As a consequence of this it is important that any XHTML templates are handled as XML rather than HTML, i.e. by calling compileXMLTemplate to compile the template.

Character set encoding

HTML templates can be provided as a string or a file like object that generates strings.  If loading from a file use open (filename, 'rt', encoding = "character-set") to load the template encoded in a particular character set.

XML templates specify within the document what encoding they use and so can be passed as a string, bytes, or a file like object.  When using strings the XML must have been originally in UTF-8.  To load from a file use open (filename, 'rb').

When expanding a template SimpleTAL will determine whether to write out strings if the output file is a sub-class of io.TextIOBase or codecs.StreamWriter.  Otherwise the file like object will be assumed to require bytes, and the output will be encoded first using 'outputEncoding', which defaults to utf-8.

Structured Content

When content is included into a template using 'tal:content' or 'tal:replace' the content is by default treated as text.  This means that the '<', '>' and '&' characters will be automatically escaped so that they appear in the rendered template correctly.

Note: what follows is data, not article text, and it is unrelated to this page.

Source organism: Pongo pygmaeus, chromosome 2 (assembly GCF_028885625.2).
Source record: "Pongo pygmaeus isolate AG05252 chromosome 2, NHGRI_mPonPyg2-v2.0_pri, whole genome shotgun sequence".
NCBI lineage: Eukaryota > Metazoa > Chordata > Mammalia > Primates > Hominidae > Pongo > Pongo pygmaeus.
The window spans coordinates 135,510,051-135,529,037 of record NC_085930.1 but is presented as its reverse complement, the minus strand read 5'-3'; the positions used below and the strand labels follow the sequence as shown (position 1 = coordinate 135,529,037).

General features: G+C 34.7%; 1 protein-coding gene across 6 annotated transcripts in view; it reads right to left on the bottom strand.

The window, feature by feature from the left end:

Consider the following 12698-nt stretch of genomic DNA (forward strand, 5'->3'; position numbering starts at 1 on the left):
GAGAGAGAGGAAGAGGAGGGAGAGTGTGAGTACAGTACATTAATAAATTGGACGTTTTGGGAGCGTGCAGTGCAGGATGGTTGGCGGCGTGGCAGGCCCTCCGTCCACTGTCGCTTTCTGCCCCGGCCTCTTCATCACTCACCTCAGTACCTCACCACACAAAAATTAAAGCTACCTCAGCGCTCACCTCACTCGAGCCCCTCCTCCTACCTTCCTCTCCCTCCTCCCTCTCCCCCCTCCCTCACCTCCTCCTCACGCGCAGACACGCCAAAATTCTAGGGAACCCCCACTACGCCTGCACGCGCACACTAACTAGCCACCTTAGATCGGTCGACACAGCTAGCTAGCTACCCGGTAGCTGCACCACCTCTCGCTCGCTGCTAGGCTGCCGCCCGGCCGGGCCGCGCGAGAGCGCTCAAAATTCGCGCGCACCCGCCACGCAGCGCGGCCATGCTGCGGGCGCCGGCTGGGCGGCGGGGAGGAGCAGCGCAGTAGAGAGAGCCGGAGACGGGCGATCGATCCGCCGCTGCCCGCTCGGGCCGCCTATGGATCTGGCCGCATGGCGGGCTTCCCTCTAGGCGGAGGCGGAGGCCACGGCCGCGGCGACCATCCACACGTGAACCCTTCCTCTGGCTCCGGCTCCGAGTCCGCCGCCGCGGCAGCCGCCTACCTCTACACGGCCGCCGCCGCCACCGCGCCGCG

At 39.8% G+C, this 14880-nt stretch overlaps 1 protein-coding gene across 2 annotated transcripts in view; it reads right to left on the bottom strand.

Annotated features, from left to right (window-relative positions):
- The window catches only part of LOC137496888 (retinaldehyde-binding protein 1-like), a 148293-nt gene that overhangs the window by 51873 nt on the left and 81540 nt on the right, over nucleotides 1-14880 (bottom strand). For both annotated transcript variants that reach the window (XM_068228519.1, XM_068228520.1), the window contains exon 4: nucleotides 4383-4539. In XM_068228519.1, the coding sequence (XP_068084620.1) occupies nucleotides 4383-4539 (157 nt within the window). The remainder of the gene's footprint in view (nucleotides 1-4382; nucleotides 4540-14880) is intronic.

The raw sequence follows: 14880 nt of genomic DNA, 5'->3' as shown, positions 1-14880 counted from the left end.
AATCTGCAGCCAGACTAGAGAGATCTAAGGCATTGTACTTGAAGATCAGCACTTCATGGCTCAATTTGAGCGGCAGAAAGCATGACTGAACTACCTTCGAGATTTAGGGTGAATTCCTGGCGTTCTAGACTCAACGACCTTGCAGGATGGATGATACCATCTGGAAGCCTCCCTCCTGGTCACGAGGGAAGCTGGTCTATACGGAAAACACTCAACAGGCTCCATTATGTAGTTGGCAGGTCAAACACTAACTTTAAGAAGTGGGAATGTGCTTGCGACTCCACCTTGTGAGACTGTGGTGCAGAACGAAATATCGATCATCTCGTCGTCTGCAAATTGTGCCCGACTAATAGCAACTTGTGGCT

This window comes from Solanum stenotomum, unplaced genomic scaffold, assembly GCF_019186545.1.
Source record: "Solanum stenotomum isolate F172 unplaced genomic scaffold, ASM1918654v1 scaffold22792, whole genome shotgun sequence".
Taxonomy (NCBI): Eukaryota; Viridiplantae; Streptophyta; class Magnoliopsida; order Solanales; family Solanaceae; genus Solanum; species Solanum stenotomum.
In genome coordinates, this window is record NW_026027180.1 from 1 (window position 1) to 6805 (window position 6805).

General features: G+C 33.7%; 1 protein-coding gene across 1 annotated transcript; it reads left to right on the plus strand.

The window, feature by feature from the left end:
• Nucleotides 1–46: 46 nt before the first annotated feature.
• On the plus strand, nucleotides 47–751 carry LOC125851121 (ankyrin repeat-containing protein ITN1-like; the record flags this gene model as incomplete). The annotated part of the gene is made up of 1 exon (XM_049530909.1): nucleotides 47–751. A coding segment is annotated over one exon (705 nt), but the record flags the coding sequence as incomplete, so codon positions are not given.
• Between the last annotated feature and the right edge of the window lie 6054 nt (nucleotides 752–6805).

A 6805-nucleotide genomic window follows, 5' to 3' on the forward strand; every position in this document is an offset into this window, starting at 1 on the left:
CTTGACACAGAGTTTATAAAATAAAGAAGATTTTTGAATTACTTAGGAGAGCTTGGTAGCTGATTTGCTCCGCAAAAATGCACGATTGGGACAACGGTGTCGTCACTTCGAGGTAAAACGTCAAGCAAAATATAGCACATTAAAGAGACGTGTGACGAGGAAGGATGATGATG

When using the 'structure' keyword, however, SimpleTAL will pass the content straight through into the template with no escaping.  As such it's important to realise that the content placed into a template in such a way can affect the validity of the output.  For example if you take user input that contains HTML markup it's important to ensure that the markup is valid HTML, otherwise the resulting template output will not be valid.

Object Attributes versus Key Values

When adding a mapping object (e.g. a Dictionary) to the Context, care should be taken on the naming conventions used within the mapping.  When SimpleTAL resolves a path, it will first look for attributes on the object with that name, before trying to treat the object as a mapping object.  What this means in practice is that paths which match object attributes (e.g. methods) will never select the values given in the mapping.  As an example of this consider the following: